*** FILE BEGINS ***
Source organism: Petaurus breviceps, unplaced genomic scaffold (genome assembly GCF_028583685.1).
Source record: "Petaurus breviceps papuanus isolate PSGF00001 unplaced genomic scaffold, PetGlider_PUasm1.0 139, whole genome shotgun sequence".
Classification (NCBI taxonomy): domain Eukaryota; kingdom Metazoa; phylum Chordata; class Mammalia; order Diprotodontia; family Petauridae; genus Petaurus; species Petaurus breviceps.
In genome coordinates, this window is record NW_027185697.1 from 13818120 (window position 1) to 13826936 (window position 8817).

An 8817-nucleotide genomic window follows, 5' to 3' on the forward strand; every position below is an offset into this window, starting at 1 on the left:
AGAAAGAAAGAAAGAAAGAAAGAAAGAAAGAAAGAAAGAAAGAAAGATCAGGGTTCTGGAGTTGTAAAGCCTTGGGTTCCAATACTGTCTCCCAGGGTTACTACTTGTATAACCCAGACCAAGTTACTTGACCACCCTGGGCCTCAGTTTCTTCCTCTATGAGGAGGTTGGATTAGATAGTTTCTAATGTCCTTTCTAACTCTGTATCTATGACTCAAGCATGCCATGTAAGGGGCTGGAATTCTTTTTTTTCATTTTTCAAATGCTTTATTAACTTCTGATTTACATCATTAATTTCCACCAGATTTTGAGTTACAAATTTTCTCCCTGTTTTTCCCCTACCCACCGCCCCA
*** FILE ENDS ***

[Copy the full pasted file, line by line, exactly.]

Source organism: Petaurus breviceps, unplaced genomic scaffold (genome assembly GCF_028583685.1).
Source record: "Petaurus breviceps papuanus isolate PSGF00001 unplaced genomic scaffold, PetGlider_PUasm1.0 139, whole genome shotgun sequence".
Classification (NCBI taxonomy): domain Eukaryota; kingdom Metazoa; phylum Chordata; class Mammalia; order Diprotodontia; family Petauridae; genus Petaurus; species Petaurus breviceps.
In genome coordinates, this window is record NW_027185697.1 from 13818120 (window position 1) to 13826936 (window position 8817).

An 8817-nucleotide genomic window follows, 5' to 3' on the forward strand; every position below is an offset into this window, starting at 1 on the left:
AGAAAGAAAGAAAGAAAGAAAGAAAGAAAGAAAGAAAGAAAGAAAGATCAGGGTTCTGGAGTTGTAAAGCCTTGGGTTCCAATACTGTCTCCCAGGGTTACTACTTGTATAACCCAGACCAAGTTACTTGACCACCCTGGGCCTCAGTTTCTTCCTCTATGAGGAGGTTGGATTAGATAGTTTCTAATGTCCTTTCTAACTCTGTATCTATGACTCAAGCATGCCATGTAAGGGGCTGGAATTCTTTTTTTTCATTTTTCAAATGCTTTATTAACTTCTGATTTACATCATTAATTTCCACCAGATTTTGAGTTACAAATTTTCTCCCTGTTTTTCCCCTACCCACCGCCCCA